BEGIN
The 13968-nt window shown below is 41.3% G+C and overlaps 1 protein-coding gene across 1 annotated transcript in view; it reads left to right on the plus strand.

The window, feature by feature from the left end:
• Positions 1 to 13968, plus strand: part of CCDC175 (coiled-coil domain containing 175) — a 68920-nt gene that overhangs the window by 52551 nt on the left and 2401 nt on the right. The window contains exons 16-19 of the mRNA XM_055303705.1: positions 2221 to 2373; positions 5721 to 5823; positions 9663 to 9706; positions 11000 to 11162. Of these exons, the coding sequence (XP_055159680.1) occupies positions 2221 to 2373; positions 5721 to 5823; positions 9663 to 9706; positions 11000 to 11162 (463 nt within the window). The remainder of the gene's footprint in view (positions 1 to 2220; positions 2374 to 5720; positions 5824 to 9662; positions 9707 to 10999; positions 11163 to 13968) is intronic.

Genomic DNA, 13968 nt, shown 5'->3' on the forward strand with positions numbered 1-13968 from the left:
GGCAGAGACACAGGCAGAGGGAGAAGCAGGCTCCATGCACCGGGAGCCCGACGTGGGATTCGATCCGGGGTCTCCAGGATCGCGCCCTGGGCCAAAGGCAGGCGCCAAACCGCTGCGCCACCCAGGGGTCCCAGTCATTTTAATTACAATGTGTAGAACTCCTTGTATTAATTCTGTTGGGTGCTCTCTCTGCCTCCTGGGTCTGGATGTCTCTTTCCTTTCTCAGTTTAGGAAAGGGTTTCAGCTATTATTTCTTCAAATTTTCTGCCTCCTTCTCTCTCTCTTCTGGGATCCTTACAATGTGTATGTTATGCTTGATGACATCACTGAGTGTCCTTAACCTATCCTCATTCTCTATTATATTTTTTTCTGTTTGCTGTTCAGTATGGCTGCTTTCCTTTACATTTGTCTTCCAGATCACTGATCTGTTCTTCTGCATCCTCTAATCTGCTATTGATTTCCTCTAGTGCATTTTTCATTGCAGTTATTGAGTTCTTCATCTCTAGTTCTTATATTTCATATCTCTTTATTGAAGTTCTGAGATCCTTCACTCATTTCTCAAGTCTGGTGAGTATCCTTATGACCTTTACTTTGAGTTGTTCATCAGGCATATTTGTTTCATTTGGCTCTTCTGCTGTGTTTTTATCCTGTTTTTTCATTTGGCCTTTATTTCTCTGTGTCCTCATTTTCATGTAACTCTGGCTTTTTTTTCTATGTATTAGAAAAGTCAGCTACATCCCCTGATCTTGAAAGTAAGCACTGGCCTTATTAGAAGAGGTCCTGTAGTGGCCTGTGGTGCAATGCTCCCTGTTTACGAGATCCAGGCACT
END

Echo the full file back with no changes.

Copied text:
The 13968-nt window shown below is 41.3% G+C and overlaps 1 protein-coding gene across 1 annotated transcript in view; it reads left to right on the plus strand.

The window, feature by feature from the left end:
• Positions 1 to 13968, plus strand: part of CCDC175 (coiled-coil domain containing 175) — a 68920-nt gene that overhangs the window by 52551 nt on the left and 2401 nt on the right. The window contains exons 16-19 of the mRNA XM_055303705.1: positions 2221 to 2373; positions 5721 to 5823; positions 9663 to 9706; positions 11000 to 11162. Of these exons, the coding sequence (XP_055159680.1) occupies positions 2221 to 2373; positions 5721 to 5823; positions 9663 to 9706; positions 11000 to 11162 (463 nt within the window). The remainder of the gene's footprint in view (positions 1 to 2220; positions 2374 to 5720; positions 5824 to 9662; positions 9707 to 10999; positions 11163 to 13968) is intronic.

Genomic DNA, 13968 nt, shown 5'->3' on the forward strand with positions numbered 1-13968 from the left:
GGCAGAGACACAGGCAGAGGGAGAAGCAGGCTCCATGCACCGGGAGCCCGACGTGGGATTCGATCCGGGGTCTCCAGGATCGCGCCCTGGGCCAAAGGCAGGCGCCAAACCGCTGCGCCACCCAGGGGTCCCAGTCATTTTAATTACAATGTGTAGAACTCCTTGTATTAATTCTGTTGGGTGCTCTCTCTGCCTCCTGGGTCTGGATGTCTCTTTCCTTTCTCAGTTTAGGAAAGGGTTTCAGCTATTATTTCTTCAAATTTTCTGCCTCCTTCTCTCTCTCTTCTGGGATCCTTACAATGTGTATGTTATGCTTGATGACATCACTGAGTGTCCTTAACCTATCCTCATTCTCTATTATATTTTTTTCTGTTTGCTGTTCAGTATGGCTGCTTTCCTTTACATTTGTCTTCCAGATCACTGATCTGTTCTTCTGCATCCTCTAATCTGCTATTGATTTCCTCTAGTGCATTTTTCATTGCAGTTATTGAGTTCTTCATCTCTAGTTCTTATATTTCATATCTCTTTATTGAAGTTCTGAGATCCTTCACTCATTTCTCAAGTCTGGTGAGTATCCTTATGACCTTTACTTTGAGTTGTTCATCAGGCATATTTGTTTCATTTGGCTCTTCTGCTGTGTTTTTATCCTGTTTTTTCATTTGGCCTTTATTTCTCTGTGTCCTCATTTTCATGTAACTCTGGCTTTTTTTTCTATGTATTAGAAAAGTCAGCTACATCCCCTGATCTTGAAAGTAAGCACTGGCCTTATTAGAAGAGGTCCTGTAGTGGCCTGTGGTGCAATGCTCCCTGTTTACGAGATCCAGGCACT